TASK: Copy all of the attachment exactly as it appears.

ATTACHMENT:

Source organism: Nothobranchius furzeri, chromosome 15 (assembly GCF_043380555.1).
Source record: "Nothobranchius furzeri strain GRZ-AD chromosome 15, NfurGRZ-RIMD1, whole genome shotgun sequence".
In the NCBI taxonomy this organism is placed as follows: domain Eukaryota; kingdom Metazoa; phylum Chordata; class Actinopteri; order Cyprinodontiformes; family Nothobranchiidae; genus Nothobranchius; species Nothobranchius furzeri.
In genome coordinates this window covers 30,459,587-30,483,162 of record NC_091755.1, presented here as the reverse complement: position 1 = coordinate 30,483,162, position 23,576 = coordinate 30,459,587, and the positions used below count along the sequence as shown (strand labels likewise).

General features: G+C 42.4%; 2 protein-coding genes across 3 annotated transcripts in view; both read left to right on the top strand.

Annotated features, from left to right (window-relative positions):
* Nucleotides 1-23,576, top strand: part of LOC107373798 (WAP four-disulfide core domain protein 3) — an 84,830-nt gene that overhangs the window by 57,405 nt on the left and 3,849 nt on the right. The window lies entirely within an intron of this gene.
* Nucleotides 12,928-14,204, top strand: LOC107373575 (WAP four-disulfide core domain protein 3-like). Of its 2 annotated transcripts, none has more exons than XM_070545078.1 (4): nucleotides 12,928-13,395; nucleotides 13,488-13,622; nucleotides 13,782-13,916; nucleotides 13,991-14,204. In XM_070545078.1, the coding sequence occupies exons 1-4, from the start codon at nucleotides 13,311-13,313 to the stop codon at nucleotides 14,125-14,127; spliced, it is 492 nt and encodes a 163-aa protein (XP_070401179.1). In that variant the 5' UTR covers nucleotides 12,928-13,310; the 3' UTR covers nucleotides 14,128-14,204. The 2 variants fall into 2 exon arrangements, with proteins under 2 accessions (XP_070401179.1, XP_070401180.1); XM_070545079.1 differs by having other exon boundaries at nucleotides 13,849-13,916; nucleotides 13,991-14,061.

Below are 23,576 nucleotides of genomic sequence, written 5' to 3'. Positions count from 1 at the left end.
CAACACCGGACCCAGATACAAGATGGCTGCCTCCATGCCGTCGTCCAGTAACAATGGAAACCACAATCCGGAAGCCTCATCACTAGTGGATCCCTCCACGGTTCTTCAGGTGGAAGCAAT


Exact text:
Source organism: Nothobranchius furzeri, chromosome 15 (assembly GCF_043380555.1).
Source record: "Nothobranchius furzeri strain GRZ-AD chromosome 15, NfurGRZ-RIMD1, whole genome shotgun sequence".
In the NCBI taxonomy this organism is placed as follows: domain Eukaryota; kingdom Metazoa; phylum Chordata; class Actinopteri; order Cyprinodontiformes; family Nothobranchiidae; genus Nothobranchius; species Nothobranchius furzeri.
In genome coordinates this window covers 30,459,587-30,483,162 of record NC_091755.1, presented here as the reverse complement: position 1 = coordinate 30,483,162, position 23,576 = coordinate 30,459,587, and the positions used below count along the sequence as shown (strand labels likewise).

General features: G+C 42.4%; 2 protein-coding genes across 3 annotated transcripts in view; both read left to right on the top strand.

Annotated features, from left to right (window-relative positions):
* Nucleotides 1-23,576, top strand: part of LOC107373798 (WAP four-disulfide core domain protein 3) — an 84,830-nt gene that overhangs the window by 57,405 nt on the left and 3,849 nt on the right. The window lies entirely within an intron of this gene.
* Nucleotides 12,928-14,204, top strand: LOC107373575 (WAP four-disulfide core domain protein 3-like). Of its 2 annotated transcripts, none has more exons than XM_070545078.1 (4): nucleotides 12,928-13,395; nucleotides 13,488-13,622; nucleotides 13,782-13,916; nucleotides 13,991-14,204. In XM_070545078.1, the coding sequence occupies exons 1-4, from the start codon at nucleotides 13,311-13,313 to the stop codon at nucleotides 14,125-14,127; spliced, it is 492 nt and encodes a 163-aa protein (XP_070401179.1). In that variant the 5' UTR covers nucleotides 12,928-13,310; the 3' UTR covers nucleotides 14,128-14,204. The 2 variants fall into 2 exon arrangements, with proteins under 2 accessions (XP_070401179.1, XP_070401180.1); XM_070545079.1 differs by having other exon boundaries at nucleotides 13,849-13,916; nucleotides 13,991-14,061.

Below are 23,576 nucleotides of genomic sequence, written 5' to 3'. Positions count from 1 at the left end.
CAACACCGGACCCAGATACAAGATGGCTGCCTCCATGCCGTCGTCCAGTAACAATGGAAACCACAATCCGGAAGCCTCATCACTAGTGGATCCCTCCACGGTTCTTCAGGTGGAAGCAAT